The coupled-dipole method represents a fluctuation-based approach, similar to DLP, but remains valid when a continuum description of the NPs is not applicable. CDM views atoms individually as simple harmonic oscillators. Simultaneously, coupling of oscillators (i.e., atomistic multibody interactions) is allowed, thus avoiding atomic-level pairwise additivity. Because finding eigenvalues (frequencies) of this large system of coupled atomic oscillators is essential for CDM, its size represents one of the limiting factors for this approach, which we believe can be successfully resolved, even with current codes and computational hardware. The polarizability of atoms is usually described by the Drude model, but it often results in the so-called “polarizability catastrophe” for closely spaced atoms. Future improvements of CDM should include ab initio methods to calculate atomic polarizability, such as time-dependent DFT (142, 143), that can also incorporate retardation effects. Integration of quantum mechanics with CDM would make it possible to discriminate the electronic characteristics of atoms located in different parts of NPs (144). Validation of the different options for quantum mechanics–enhanced CDM models can be made using the well-established properties of individual NPs.

It also will be important to develop MD force fields that account for quantum confinement effects, as well as the diversity and specificity of atomic arrangements in NPs. Although there are numerous examples of successfully using quantum mechanics to calculate atomic charges, such methods are applicable only to relatively small atomic systems. Similar issues arise in any attempt to integrate CDM-based algorithms into MD simulations. In particular, the dynamics of the solvent and ions around NPs will require recalculation of parameters for dipolar coupling in every MD step due to time-varying interatomic distances. The computational costs for such a method could perhaps be reduced by using CDM on small subsystems to tune or “train” MD parameter sets specifically for each system, before a regular MD simulation.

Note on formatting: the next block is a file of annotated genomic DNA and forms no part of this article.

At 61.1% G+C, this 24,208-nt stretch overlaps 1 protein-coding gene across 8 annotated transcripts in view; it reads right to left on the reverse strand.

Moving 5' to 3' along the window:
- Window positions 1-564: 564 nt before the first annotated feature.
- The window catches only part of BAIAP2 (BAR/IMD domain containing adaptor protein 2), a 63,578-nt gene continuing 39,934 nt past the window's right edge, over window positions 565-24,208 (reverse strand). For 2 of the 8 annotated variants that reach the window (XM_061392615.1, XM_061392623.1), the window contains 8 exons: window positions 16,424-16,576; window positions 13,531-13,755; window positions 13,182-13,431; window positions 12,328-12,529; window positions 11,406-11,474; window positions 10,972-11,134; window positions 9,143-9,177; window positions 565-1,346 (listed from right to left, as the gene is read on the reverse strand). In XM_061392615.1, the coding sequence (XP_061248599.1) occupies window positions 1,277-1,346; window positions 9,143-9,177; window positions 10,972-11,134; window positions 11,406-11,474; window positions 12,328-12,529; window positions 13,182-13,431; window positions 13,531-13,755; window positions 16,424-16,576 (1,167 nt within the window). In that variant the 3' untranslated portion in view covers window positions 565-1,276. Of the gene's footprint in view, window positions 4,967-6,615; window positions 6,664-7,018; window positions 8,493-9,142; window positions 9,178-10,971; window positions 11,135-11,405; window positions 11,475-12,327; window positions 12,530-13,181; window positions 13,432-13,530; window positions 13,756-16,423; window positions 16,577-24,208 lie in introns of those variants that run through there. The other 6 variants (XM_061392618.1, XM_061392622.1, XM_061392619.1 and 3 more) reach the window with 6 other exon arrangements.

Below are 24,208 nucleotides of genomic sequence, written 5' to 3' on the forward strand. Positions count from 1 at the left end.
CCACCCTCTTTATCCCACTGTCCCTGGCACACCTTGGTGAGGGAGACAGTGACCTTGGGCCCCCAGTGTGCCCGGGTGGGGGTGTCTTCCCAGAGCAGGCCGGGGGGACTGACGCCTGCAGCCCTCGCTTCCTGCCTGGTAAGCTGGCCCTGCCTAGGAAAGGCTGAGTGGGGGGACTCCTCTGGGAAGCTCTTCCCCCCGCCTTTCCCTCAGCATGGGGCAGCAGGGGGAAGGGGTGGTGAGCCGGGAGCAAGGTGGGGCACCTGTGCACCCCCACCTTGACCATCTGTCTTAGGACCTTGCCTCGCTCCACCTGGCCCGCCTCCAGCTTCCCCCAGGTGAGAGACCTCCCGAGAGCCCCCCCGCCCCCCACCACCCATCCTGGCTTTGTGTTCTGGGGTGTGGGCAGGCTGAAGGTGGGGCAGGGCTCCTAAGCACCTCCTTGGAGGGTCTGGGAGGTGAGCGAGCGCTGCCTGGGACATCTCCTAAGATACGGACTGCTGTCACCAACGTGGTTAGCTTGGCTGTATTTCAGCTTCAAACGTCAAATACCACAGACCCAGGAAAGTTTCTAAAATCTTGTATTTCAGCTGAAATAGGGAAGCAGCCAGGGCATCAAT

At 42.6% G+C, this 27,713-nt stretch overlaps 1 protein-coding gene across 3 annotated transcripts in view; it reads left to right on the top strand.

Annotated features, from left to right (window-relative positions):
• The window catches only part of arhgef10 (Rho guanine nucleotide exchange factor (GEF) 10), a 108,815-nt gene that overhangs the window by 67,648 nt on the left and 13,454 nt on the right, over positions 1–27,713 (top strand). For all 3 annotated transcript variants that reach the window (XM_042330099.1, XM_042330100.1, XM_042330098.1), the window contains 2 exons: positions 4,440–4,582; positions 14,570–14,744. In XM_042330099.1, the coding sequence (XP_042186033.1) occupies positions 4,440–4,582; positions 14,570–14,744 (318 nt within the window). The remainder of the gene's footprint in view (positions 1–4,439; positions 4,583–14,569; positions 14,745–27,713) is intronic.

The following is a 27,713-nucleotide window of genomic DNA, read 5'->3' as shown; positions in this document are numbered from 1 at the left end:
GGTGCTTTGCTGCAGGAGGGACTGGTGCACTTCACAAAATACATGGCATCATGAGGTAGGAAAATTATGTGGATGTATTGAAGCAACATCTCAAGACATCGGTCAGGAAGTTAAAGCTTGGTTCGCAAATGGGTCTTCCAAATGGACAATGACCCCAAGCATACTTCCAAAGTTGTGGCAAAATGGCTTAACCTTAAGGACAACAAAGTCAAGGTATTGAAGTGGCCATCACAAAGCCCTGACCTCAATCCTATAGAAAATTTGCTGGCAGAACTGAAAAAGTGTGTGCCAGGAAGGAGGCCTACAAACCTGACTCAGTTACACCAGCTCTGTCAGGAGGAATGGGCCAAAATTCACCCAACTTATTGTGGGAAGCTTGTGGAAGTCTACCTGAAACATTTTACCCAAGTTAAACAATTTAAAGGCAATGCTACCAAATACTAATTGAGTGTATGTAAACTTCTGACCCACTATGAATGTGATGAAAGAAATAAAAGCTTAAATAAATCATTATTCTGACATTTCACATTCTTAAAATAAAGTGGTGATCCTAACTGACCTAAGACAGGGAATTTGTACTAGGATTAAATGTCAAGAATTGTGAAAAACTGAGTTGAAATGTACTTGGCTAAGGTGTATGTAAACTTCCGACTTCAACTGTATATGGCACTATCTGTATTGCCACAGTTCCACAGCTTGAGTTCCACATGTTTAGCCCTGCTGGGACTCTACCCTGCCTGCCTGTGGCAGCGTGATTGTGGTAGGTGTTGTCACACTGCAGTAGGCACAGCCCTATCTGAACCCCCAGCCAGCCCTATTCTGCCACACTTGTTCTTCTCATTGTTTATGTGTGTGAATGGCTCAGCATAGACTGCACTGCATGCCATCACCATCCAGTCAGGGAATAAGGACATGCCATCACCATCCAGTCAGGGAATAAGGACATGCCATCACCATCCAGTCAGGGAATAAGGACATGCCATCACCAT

Because computer speed is constantly increasing, we shall arrive at fairly accurate calculations of pairwise PMFs of NPs at some point in the future. The effects of NP material, size, ligand coating, and ions on NP interactions can then be systematically studied and, if necessary, deconvoluted. Then, pairwise additivity at the level of NP-NP interactions will need to be tested and multibody corrections made, which will be particularly essential for understanding the self-assembly phenomena. Testing the results of such simulations is increasingly made possible by experimental advances such as liquid-cell electron microscopy. Large ensembles of NPs would be best described by transitioning to coarse-grained models (125, 145). Besides MD, MC, dissipative particle dynamics, and other algorithms could be used at this point, depending on the scientific question. Some of them have already been used for μPs and NPs after PMFs were determined. Coarse-grained models have demonstrated an ability to describe systems containing many thousands of particles, which is large enough to reach micrometer-scale dimensions. Simulations at this scale can be tested by many other experimental methods, including traditional optical microscopy, to verify coarse-grained models and observe temporal transformations. Thus, despite the challenges, there is reason for optimism that exciting progress in understanding, predicting, and exploiting the distinct properties of NP assemblies is on the horizon.

References and Notes

  1. Acknowledgments: This work was supported by the Multidisciplinary University Research Initiative project from the U.S. Department of Defense (grant W911NF-10-1-0518, “Reconfigurable Matter from Programmable Colloids”) and the Emerging Frontiers in Research and Innovation–BioSensing and BioActuation grant 0938019 project of the NSF. Partial support was also provided by the Center for Photonic and Multiscale Nanomaterials (C-PHOM) funded by the NSF Materials Research Science and Engineering Center program Division of Materials Research (DMR) grant 1120923; NSF Chemical, Bioengineering, Environmental, and Transport Systems (CBET) grants 1036672, 1403777, 1463474, and 1538180; and DMR grant 1411014. C.A.S.B. and N.A.K. acknowledge a Presidential Fellowship from the University of Michigan.